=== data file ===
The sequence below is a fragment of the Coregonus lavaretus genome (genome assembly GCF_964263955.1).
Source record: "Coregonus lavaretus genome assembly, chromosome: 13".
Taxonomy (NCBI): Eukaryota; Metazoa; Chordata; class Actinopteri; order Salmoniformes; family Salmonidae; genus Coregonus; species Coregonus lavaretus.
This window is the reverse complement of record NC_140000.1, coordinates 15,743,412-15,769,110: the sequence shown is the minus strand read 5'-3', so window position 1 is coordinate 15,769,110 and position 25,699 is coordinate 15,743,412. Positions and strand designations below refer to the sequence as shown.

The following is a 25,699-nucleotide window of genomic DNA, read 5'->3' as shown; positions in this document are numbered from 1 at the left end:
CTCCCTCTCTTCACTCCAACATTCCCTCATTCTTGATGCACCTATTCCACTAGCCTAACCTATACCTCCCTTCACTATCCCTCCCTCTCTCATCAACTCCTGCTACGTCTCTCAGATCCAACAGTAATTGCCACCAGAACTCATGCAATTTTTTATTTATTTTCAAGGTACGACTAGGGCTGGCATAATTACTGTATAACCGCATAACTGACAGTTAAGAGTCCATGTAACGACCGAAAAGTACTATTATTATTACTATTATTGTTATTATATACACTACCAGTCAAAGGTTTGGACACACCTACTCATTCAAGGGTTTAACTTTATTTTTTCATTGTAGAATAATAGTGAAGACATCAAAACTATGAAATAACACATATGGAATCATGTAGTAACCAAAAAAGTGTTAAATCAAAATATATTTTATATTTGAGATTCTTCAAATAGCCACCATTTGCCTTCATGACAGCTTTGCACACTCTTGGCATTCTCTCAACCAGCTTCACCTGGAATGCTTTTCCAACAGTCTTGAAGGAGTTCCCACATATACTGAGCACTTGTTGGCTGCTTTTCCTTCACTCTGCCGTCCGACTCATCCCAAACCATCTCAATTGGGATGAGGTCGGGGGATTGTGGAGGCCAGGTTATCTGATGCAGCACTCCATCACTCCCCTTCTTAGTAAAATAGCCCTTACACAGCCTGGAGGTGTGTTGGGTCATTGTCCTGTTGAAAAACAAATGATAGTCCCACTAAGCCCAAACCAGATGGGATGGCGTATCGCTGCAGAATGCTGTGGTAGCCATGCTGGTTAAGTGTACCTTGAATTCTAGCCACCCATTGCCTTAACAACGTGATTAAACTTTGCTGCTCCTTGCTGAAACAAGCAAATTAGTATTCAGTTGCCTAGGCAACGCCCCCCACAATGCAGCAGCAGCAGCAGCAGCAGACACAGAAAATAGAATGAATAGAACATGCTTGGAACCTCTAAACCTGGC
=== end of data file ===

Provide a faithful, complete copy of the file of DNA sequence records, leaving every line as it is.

The sequence below is a fragment of the Coregonus lavaretus genome (genome assembly GCF_964263955.1).
Source record: "Coregonus lavaretus genome assembly, chromosome: 13".
Taxonomy (NCBI): Eukaryota; Metazoa; Chordata; class Actinopteri; order Salmoniformes; family Salmonidae; genus Coregonus; species Coregonus lavaretus.
This window is the reverse complement of record NC_140000.1, coordinates 15,743,412-15,769,110: the sequence shown is the minus strand read 5'-3', so window position 1 is coordinate 15,769,110 and position 25,699 is coordinate 15,743,412. Positions and strand designations below refer to the sequence as shown.

The following is a 25,699-nucleotide window of genomic DNA, read 5'->3' as shown; positions in this document are numbered from 1 at the left end:
CTCCCTCTCTTCACTCCAACATTCCCTCATTCTTGATGCACCTATTCCACTAGCCTAACCTATACCTCCCTTCACTATCCCTCCCTCTCTCATCAACTCCTGCTACGTCTCTCAGATCCAACAGTAATTGCCACCAGAACTCATGCAATTTTTTATTTATTTTCAAGGTACGACTAGGGCTGGCATAATTACTGTATAACCGCATAACTGACAGTTAAGAGTCCATGTAACGACCGAAAAGTACTATTATTATTACTATTATTGTTATTATATACACTACCAGTCAAAGGTTTGGACACACCTACTCATTCAAGGGTTTAACTTTATTTTTTCATTGTAGAATAATAGTGAAGACATCAAAACTATGAAATAACACATATGGAATCATGTAGTAACCAAAAAAGTGTTAAATCAAAATATATTTTATATTTGAGATTCTTCAAATAGCCACCATTTGCCTTCATGACAGCTTTGCACACTCTTGGCATTCTCTCAACCAGCTTCACCTGGAATGCTTTTCCAACAGTCTTGAAGGAGTTCCCACATATACTGAGCACTTGTTGGCTGCTTTTCCTTCACTCTGCCGTCCGACTCATCCCAAACCATCTCAATTGGGATGAGGTCGGGGGATTGTGGAGGCCAGGTTATCTGATGCAGCACTCCATCACTCCCCTTCTTAGTAAAATAGCCCTTACACAGCCTGGAGGTGTGTTGGGTCATTGTCCTGTTGAAAAACAAATGATAGTCCCACTAAGCCCAAACCAGATGGGATGGCGTATCGCTGCAGAATGCTGTGGTAGCCATGCTGGTTAAGTGTACCTTGAATTCTAGCCACCCATTGCCTTAACAACGTGATTAAACTTTGCTGCTCCTTGCTGAAACAAGCAAATTAGTATTCAGTTGCCTAGGCAACGCCCCCCACAATGCAGCAGCAGCAGCAGCAGCAGACACAGAAAATAGAATGAATAGAACATGCTTGGAACCTCTAAACCTGGC